I received your [letter] about 3 weeks ago. and in regard to your hubbart<?> you may make yourself very easy about it, I will take care to preserve it for you; I would have you remain where you are until you hear further from me; and you may draw on the Agent for 6 months pay sending me a letter of advice of it the packet before the bill sails for Eng- land that I may have sufficient time to apprise the Agent of it that he may honour your bill as it must be drawn on him and I mentioned for you &c. I am told there is a great deal of vacant land in the Province of New York and beg you will inquire very particularly about them and let me know by first Packet and Direct your letter to Mr. Reed as the last was but send me no more double letters it makes the Postage very high – I can't help thinking Mr. Webb was very negligent in not getting the land located long ago let me know your opinion about it – There was one Samuel Selby Sadler that lived on the north River New York enquire and let me know what is become of him.
I am Your Humble Servt.
Wm. Edmeston

April 20th
Sergt. Carr
I have just now received your letter and shall take care and pay your bill. I am glad to find that there is now some likelyhood of getting the lands located and you put upon them therefore would have you go to the spot and assist in the surveying of them, and endeavor to get them in the best situation and everything belonging to them and write me by the very first opportunity as I shall be impatient till I hear your report — I will take care to keep you as long as possible I can in the Regt. and will speak to Col Ross to recommend you to Genl Gage and Mr. Ogilvie when I go to Ireland as I am certain his recommendations will have much more weight than mine — when ever you write do it on a single sheet of paper as it makes the postage to high when its enclosed.
I am Your Humble Sert.
Wm. Edmeston

Berwick Augt 9
Sergt. Carr
I received your letter dated the 15th of June, and am very sorry to find things are in no better way. I have wrote by this Post to Col Maitland to beg he will intercede with the governor for me, and would have you wait on him, and let me know what he says. If you see any probability of getting the lands I would have you stay by all means; but if you think there is no likelihood of it, you had better come home and join the Regt again.
I think Mr. Webb seems rather to trifle in the affair than any-thing else. I have paid your bill and beg you to make my Compts on Mr. Wallace & tell him i will pay any bill of yours at Mr. Reeds in London.
I am Your Humble Sert.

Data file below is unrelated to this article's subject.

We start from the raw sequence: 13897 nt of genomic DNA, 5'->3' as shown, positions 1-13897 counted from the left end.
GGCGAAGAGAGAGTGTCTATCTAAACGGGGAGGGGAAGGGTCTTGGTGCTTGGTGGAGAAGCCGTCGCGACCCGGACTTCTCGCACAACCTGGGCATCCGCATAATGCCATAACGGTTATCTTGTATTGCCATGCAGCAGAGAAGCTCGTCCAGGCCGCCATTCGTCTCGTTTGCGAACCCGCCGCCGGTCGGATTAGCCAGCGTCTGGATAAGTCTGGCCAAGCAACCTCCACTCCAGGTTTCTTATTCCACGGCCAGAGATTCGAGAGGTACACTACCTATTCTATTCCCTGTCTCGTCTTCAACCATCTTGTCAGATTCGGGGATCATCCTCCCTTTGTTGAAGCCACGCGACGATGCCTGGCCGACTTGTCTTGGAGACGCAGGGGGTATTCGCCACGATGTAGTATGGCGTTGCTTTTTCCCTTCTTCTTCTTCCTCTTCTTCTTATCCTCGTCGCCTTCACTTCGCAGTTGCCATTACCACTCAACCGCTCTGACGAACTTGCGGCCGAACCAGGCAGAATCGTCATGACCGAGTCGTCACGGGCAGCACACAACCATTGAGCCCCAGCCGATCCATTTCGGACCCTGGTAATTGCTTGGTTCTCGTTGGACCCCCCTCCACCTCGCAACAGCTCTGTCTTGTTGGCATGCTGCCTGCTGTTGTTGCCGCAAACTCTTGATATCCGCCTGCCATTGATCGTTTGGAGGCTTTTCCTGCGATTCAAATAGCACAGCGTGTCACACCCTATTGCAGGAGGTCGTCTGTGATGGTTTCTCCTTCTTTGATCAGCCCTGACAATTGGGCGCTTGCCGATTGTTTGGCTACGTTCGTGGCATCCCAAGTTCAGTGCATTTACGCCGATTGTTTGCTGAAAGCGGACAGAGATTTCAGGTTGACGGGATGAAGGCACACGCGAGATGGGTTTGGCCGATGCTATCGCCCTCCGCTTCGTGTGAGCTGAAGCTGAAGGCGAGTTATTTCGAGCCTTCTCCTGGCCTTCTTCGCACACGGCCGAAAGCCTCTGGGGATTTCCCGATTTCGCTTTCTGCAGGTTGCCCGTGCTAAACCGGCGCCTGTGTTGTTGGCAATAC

Wm. Edmeston

The Treaty of Fort Stanwix between the English and the Iroquois Indians, established the Unadilla river as the Western boundary of the New York colony.

1769[edit | edit source]

Famine in Bengal kills 10 million people, a third of the population, in the worst natural disaster in human history (in terms of lives lost).
Berwick Augst 31st
Sergt Carr
I received your [letter] dated 18th June an am so sorry you did not get the land surveyed when you was up at Schenectady as it will be a loss of time. I shall write by this packet to Mr. Webb to let you have Provisions and money, and every assistance in his Power; I intend being out myself in the year 1771, or 1772 at farthest, and if I can get two boys bound to me till they are of age I will bring them out with me. Let me have every particular about the land in your next, as to situation, distance from Mohawk river, from Fort Stanwyx, its quality &c. I hope it will be as good a situation as that land on the Susquehanna otherwise my friends Col Maitland & Mr. Webb have done wrong for I never should have considered the purchaise money myself had I been on the spot.
Send me a particular account of everything necessary for the Stocking your farm &c. I have paid your bill of twelve pounds to Jas Jarvis, there has been no prize money paid since you left the Regt whenever there is I shall take care of yours; you talk of a private man's share, what man is it pray — I would have you fix on somebody in Albany or Schenectady where you can send your letters to be forwarded to me from the lands when you have gote settled upon them, and I would have you write me every two months what you are doing &c.
I have never seen Col Ross since I gote Mr. Wallaces letter about Col Murrays affair & have been only once at the Regt & only stayed a few days but I wrote Mr Scott about it and he promised to inquire into it if it can be settled I will do it for him with all my heart. Pray let me know your opinion in regard to setling the lands, whether people can be gote to rent them, or what method will be the best to pursue — Whenever you draw on me make your bills at 60 days sight — I would have you lose no time in getting yourself fixed upon the lands as the sooner the better; Let me know whether the Country is settled near the lands & how far up &c. and if there is any runs of water or rivers upon the Lands.
I am Your Most Obed Humble Servt.
Wm. Edmeston

Continue to 1770s[edit | edit source]